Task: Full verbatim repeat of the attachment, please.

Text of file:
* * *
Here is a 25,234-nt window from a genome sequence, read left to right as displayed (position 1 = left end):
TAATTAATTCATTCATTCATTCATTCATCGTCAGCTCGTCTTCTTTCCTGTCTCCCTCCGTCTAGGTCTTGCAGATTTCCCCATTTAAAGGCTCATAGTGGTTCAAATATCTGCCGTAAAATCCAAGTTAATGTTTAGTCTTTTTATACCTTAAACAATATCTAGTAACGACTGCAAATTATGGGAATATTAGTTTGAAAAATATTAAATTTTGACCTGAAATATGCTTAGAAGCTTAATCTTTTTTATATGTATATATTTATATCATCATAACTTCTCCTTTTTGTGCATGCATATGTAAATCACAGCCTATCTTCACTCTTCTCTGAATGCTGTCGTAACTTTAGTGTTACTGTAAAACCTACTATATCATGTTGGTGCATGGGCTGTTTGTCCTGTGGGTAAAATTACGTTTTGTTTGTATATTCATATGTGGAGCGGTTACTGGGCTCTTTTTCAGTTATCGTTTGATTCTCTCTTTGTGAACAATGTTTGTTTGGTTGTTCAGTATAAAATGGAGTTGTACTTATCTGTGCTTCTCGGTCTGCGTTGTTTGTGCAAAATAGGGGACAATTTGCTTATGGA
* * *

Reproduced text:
Here is a 25,234-nt window from a genome sequence, read left to right as displayed (position 1 = left end):
TAATTAATTCATTCATTCATTCATTCATCGTCAGCTCGTCTTCTTTCCTGTCTCCCTCCGTCTAGGTCTTGCAGATTTCCCCATTTAAAGGCTCATAGTGGTTCAAATATCTGCCGTAAAATCCAAGTTAATGTTTAGTCTTTTTATACCTTAAACAATATCTAGTAACGACTGCAAATTATGGGAATATTAGTTTGAAAAATATTAAATTTTGACCTGAAATATGCTTAGAAGCTTAATCTTTTTTATATGTATATATTTATATCATCATAACTTCTCCTTTTTGTGCATGCATATGTAAATCACAGCCTATCTTCACTCTTCTCTGAATGCTGTCGTAACTTTAGTGTTACTGTAAAACCTACTATATCATGTTGGTGCATGGGCTGTTTGTCCTGTGGGTAAAATTACGTTTTGTTTGTATATTCATATGTGGAGCGGTTACTGGGCTCTTTTTCAGTTATCGTTTGATTCTCTCTTTGTGAACAATGTTTGTTTGGTTGTTCAGTATAAAATGGAGTTGTACTTATCTGTGCTTCTCGGTCTGCGTTGTTTGTGCAAAATAGGGGACAATTTGCTTATGGA